TCS Daily

The Bloomberg Upset, Nine Attorneys General Make a Colossal Mistake, and Aesthetic Pleasures

By James K. Glassman - November 7, 2001 12:00 AM

DALLAS, Nov. 7 -- The half-moon hung over the gorgeous Dallas skyline like, what? A half-piece of silver pie (words, obviously, fail me). And today it`s a beautiful morning. We awoke to the news that Mike Bloomberg is the next mayor of New York City. What an upset! Bloomberg built a fabulous business. When you enter the lobby of the Bloomberg offices on Park Avenue, you are nearly blown away by the charge of energy that emanates from dozens of smart folks, crammed into little cubicles, rushing around, being enthusiastic.

When I met Bloomberg many years ago in this setting, he had an office on the floor like everyone else. My friend Arthur Levitt, the former SEC chairman, who has met lots of important people in his life, told me not long ago that Bloomberg was the most remarkable person he`d ever encountered. (Levitt is on Bloomberg`s board, but he is an honest guy, and this is high praise.)

As for Mark Green, it was a humiliating defeat. Green, with whom I debated a few times on Crossfire, is a lightweight as a politician. A nice guy, but that`s not enough to win in New York -- especially when Rudy Giuliani, the most popular politician in America, is backing your opponent. Where will Rudy go now? He has been a huge help to Republicans -- though Earley and Schundler lost yesterday -- and he has a magnificent future, but where?

Nine Attorneys General Make a Big Mistake

The futures of attorneys general of the nine states (out of 18 plus Washington, D.C.) that have decided to reject the settlement fashioned between the federal government and Microsoft -- those futures may be dimmer. I guess that folks like Dick Blumenthal of my home state of Connecticut or Bill Lockyer of California figure that they have come this far. But what a mistake! Consumers are smart enough to know that Microsoft has been a boon to them -- bringing lower PC prices and faster and better computing. They also know that this lawsuit has cost them, as investors, literally hundreds of billions of dollars. It is time for it to end -- and, in return, for voters to send these AGs packing.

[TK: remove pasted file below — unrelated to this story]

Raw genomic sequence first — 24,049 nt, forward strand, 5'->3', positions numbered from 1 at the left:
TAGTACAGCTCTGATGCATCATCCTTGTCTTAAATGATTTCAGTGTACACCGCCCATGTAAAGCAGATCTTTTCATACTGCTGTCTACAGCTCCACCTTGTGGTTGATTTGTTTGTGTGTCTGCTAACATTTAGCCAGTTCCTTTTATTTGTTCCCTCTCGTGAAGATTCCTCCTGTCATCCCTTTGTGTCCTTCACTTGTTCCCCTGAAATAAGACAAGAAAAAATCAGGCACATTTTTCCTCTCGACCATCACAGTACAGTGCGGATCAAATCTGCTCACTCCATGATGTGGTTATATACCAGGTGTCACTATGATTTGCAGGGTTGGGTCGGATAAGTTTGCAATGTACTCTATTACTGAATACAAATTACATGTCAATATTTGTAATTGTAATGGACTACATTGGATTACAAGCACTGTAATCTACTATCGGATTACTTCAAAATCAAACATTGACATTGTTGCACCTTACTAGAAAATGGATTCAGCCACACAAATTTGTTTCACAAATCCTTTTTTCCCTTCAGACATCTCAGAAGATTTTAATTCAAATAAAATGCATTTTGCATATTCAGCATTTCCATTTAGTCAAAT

The Concorde and Virginia Postrel

Also this morning, the Concorde took off from Paris on its first commercial flight since a freak crash 15 months ago. Great to see it flying again. It may not make business sense, but it certainly makes aesthetic sense -- something we shouldn`t forget. In that regard, last night I had dinner with my friend Virginia Postrel and her husband Steve, who teaches economics here at SMU. Virginia is former editor of Reason magazine and author of "The Future and Its Enemies." She`s now working on a book about technology and aesthetics, which will probably be out in about a year. If it`s half as good as her first book, it will be brilliant. Long live, aesthetics -- especially on this beautiful Dallas morning.

TCS Daily Archives